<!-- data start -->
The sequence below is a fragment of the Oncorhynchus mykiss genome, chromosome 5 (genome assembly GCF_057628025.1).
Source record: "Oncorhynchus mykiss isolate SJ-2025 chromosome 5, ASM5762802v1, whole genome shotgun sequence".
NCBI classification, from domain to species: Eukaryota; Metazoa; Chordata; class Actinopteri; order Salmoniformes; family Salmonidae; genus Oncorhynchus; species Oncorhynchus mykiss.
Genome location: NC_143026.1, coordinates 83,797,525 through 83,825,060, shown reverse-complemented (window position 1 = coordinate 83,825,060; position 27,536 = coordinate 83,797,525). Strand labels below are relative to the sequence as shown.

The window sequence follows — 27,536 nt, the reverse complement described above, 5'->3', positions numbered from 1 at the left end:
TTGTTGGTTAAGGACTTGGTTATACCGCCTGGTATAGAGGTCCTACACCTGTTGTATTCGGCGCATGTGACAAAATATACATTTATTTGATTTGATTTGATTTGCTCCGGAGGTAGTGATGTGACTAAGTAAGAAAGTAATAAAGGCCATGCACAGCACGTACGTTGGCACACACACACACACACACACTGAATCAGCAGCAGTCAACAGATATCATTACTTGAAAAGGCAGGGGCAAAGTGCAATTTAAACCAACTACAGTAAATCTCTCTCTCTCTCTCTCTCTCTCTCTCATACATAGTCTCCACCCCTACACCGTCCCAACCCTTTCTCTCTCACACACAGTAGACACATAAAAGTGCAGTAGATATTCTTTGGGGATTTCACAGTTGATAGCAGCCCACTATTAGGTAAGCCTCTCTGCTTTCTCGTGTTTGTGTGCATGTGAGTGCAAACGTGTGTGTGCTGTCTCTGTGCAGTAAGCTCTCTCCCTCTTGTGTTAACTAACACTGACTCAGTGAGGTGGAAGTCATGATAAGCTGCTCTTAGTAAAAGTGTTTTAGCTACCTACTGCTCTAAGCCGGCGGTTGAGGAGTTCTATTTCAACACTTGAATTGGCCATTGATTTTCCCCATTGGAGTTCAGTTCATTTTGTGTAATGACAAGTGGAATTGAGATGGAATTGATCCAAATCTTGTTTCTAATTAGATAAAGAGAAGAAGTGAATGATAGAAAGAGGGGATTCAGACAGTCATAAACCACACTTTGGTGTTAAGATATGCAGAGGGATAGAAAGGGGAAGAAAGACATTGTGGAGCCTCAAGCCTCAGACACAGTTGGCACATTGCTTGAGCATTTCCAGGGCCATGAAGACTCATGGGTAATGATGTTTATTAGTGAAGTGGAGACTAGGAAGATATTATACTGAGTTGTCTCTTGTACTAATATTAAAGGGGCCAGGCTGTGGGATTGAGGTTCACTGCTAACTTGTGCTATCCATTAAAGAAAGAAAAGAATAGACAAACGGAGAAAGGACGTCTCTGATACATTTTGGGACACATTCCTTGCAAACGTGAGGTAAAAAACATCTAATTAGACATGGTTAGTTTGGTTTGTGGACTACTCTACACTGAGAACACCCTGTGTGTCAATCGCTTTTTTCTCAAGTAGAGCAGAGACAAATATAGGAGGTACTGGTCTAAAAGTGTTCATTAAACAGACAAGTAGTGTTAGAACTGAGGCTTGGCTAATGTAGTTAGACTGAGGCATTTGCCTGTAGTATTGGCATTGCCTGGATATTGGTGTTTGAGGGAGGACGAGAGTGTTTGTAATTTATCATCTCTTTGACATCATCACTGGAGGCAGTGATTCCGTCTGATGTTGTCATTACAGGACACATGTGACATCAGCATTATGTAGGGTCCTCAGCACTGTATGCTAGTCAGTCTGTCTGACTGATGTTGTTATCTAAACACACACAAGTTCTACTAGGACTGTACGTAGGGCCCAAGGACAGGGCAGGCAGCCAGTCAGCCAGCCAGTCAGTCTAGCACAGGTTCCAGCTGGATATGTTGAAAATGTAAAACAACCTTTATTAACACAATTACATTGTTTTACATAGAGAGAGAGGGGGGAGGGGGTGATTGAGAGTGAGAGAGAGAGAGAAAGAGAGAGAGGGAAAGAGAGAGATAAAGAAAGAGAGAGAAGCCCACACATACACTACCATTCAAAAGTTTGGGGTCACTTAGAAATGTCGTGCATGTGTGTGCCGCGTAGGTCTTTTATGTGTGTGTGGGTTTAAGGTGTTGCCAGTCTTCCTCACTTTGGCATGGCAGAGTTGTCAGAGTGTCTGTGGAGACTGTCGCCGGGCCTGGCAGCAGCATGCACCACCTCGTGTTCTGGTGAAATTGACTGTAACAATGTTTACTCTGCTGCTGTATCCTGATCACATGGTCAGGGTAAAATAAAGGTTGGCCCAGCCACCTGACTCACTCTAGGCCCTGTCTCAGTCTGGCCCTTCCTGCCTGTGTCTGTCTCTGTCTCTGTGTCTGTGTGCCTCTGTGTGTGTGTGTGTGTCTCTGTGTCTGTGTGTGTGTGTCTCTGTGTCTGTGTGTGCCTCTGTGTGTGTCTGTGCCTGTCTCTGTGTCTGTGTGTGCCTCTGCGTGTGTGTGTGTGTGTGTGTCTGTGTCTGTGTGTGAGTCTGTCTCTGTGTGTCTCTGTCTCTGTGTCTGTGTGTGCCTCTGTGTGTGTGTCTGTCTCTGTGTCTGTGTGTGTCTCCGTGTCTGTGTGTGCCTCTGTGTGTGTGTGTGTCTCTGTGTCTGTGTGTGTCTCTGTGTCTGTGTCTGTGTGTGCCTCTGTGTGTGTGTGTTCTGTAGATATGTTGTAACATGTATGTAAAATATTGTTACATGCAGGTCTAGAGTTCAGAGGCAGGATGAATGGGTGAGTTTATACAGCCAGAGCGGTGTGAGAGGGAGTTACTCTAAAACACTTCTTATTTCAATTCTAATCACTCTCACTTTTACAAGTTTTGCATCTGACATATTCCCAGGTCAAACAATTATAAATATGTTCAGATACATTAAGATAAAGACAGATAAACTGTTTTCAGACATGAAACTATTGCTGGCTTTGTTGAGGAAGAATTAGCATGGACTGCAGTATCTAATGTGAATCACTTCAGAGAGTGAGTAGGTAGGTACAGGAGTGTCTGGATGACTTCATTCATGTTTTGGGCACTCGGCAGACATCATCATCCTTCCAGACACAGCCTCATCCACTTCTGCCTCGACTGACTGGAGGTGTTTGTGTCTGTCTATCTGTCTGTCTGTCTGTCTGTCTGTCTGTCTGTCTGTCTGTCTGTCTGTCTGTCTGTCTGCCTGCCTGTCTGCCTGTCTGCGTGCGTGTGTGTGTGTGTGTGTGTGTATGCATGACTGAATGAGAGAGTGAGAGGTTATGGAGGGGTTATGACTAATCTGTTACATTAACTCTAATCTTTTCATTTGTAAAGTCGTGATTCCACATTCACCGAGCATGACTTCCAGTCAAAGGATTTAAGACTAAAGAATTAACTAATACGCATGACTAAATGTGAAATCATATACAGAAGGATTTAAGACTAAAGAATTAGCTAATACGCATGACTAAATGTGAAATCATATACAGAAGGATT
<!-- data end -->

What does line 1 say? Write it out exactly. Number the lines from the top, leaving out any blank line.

The sequence below is a fragment of the Oncorhynchus mykiss genome, chromosome 5 (genome assembly GCF_057628025.1).